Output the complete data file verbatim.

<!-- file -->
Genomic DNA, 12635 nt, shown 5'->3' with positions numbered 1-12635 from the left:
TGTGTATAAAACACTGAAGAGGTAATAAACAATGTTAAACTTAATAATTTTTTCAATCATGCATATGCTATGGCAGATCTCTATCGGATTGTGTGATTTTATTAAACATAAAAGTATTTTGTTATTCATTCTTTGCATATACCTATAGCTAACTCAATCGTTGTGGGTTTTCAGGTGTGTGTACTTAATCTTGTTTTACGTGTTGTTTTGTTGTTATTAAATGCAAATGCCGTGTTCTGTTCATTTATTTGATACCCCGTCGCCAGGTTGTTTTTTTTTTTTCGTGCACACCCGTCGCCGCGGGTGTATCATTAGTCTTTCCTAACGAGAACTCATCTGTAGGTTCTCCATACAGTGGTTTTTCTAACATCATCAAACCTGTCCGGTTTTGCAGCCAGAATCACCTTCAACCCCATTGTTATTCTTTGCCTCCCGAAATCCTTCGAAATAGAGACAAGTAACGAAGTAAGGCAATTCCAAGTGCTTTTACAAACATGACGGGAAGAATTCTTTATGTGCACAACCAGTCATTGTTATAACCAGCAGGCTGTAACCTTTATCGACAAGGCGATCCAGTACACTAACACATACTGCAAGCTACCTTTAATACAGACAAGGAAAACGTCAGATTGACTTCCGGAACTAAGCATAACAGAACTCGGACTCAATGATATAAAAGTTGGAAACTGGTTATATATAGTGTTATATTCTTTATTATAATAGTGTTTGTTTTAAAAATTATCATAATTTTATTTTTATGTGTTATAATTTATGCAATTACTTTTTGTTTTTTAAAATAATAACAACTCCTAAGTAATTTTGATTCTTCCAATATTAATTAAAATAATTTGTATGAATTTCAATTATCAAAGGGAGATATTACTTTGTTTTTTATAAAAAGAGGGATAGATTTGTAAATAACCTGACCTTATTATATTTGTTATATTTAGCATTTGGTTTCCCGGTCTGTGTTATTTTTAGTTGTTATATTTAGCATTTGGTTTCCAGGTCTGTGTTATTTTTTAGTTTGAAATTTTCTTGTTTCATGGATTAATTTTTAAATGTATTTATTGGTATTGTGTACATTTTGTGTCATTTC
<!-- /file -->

Genomic DNA, 12635 nt, shown 5'->3' with positions numbered 1-12635 from the left:
TGTGTATAAAACACTGAAGAGGTAATAAACAATGTTAAACTTAATAATTTTTTCAATCATGCATATGCTATGGCAGATCTCTATCGGATTGTGTGATTTTATTAAACATAAAAGTATTTTGTTATTCATTCTTTGCATATACCTATAGCTAACTCAATCGTTGTGGGTTTTCAGGTGTGTGTACTTAATCTTGTTTTACGTGTTGTTTTGTTGTTATTAAATGCAAATGCCGTGTTCTGTTCATTTATTTGATACCCCGTCGCCAGGTTGTTTTTTTTTTTTCGTGCACACCCGTCGCCGCGGGTGTATCATTAGTCTTTCCTAACGAGAACTCATCTGTAGGTTCTCCATACAGTGGTTTTTCTAACATCATCAAACCTGTCCGGTTTTGCAGCCAGAATCACCTTCAACCCCATTGTTATTCTTTGCCTCCCGAAATCCTTCGAAATAGAGACAAGTAACGAAGTAAGGCAATTCCAAGTGCTTTTACAAACATGACGGGAAGAATTCTTTATGTGCACAACCAGTCATTGTTATAACCAGCAGGCTGTAACCTTTATCGACAAGGCGATCCAGTACACTAACACATACTGCAAGCTACCTTTAATACAGACAAGGAAAACGTCAGATTGACTTCCGGAACTAAGCATAACAGAACTCGGACTCAATGATATAAAAGTTGGAAACTGGTTATATATAGTGTTATATTCTTTATTATAATAGTGTTTGTTTTAAAAATTATCATAATTTTATTTTTATGTGTTATAATTTATGCAATTACTTTTTGTTTTTTAAAATAATAACAACTCCTAAGTAATTTTGATTCTTCCAATATTAATTAAAATAATTTGTATGAATTTCAATTATCAAAGGGAGATATTACTTTGTTTTTTATAAAAAGAGGGATAGATTTGTAAATAACCTGACCTTATTATATTTGTTATATTTAGCATTTGGTTTCCCGGTCTGTGTTATTTTTAGTTGTTATATTTAGCATTTGGTTTCCAGGTCTGTGTTATTTTTTAGTTTGAAATTTTCTTGTTTCATGGATTAATTTTTAAATGTATTTATTGGTATTGTGTACATTTTGTGTCATTTC